Although there once was a time very long ago, when people played the violin without chin rests or shoulder rests, it’s not really a good idea in the current times. Unless you have a rare structure that makes it easier for you to play without them, it’s better to use a chin rest and shoulder rest. That way, it will be easier for you to hold the violin comfortably and focus on what actually matters – the sound that comes out of your violin. I’ve read some articles on the internet that talk about the impact of shoulder rests on the sound quality. Ignore them for now. Several successful violinists today take advantage of chin rests and shoulder rests. If you’re still in doubt, just watch some videos of popular violinists on YouTube to know how common it is to use a shoulder rest.

Posture

Standing is best, but if you’re sitting, sit on a stool. Chairs with backs aren’t suitable for playing violin. The most important things are that your back isn’t hunching and you won’t accidentally hit on something as you pull your bow back and forth on the violin. Put your music stand in front of you and adjust it’s height such that you don’t have to depend on your neck to look up or down on it. You’ll need your neck for playing the violin and won’t always have the freedom to move your head as you like. Wear good clothing even if you’re simply practicing at home. Whether you’re wearing a shirt or a t-shirt, whether it has thick collars or the violin is in contact with your skin – things like this matter. If you practice all the time wearing a collarless t-shirt and suddenly have to play wearing a suit – you’ll be uncomfortable.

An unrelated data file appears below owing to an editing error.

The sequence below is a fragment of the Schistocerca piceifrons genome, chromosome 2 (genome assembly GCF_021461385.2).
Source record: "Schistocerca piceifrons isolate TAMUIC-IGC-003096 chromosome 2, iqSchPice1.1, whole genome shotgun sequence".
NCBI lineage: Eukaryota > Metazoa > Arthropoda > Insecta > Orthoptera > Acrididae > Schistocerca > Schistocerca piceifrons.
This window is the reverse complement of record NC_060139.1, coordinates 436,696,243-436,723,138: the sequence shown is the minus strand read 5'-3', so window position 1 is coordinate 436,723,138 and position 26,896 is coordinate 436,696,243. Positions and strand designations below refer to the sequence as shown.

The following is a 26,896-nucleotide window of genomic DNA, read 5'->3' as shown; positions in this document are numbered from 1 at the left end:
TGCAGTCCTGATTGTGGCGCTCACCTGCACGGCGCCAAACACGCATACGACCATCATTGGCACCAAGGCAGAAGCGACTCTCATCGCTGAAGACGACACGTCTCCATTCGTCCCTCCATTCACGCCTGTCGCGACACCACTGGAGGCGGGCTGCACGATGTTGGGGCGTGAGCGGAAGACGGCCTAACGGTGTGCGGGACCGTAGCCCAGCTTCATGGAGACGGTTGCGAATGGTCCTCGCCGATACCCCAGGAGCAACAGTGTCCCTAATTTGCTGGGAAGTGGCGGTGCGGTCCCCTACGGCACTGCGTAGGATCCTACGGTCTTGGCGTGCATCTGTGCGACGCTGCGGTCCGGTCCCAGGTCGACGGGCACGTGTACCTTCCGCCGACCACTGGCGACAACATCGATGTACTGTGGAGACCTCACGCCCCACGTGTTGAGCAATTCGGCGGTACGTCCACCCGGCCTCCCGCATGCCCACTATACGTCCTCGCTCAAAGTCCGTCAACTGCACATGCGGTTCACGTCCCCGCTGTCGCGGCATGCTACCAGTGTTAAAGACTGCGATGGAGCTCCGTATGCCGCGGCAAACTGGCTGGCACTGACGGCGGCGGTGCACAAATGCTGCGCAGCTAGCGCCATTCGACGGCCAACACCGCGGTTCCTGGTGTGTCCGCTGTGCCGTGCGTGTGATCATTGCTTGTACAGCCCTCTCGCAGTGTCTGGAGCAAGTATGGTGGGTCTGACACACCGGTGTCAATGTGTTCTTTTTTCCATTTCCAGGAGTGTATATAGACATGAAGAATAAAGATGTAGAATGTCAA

Before You Start

Internet is a treasure. There are countless videos explaining how to hold a violin. Search for ‘how to hold a violin’ and watch at least five or six such videos and just let those different perspectives sink in. Then watch the performances of some acclaimed players – pay attention and observe how they hold the violin, and how they lift up their violin and put it in it’s position. Do this for a few days and your body will find it’s own way to be comfortable while playing.

Your posture, the way you hold the violin, the clothes you’re most comfortable in while playing – all these are unique to you. Have patience and let things fall in place. Don’t think too much – let it come naturally. Just be mindful of what you learn everyday and let your body adapt by itself. Remember that it’s a frustrating journey in the initial few days until all this is behind you and your only problems are those tricky fingerings and playing in tune.

Practice

  • Watch atleast 5 videos on the internet that teach you how to hold the violin – try to imitate what each video explains.
  • Watch atleast 5 accomplished players performing on the internet and observe carefully how they hold the violin and the bow.
  • Hold the violin properly and move your left hand up and down the finger board – as if you’re playing. The neck of the violin should not touch the web between your thumb and forefinger. Don’t grip the violin’s neck. Be comfortable with holding the violin and moving your left hand.
  • Hold the bow properly and place it on the strings. The bow should rest on one of the strings, centered between the bridge of the violin and the finger board. Lift up and bring the bow down. Then keep it back on a different string this time. Observe how different it is to place the bow on the different strings. Repeat with different points of the bow touching on different strings.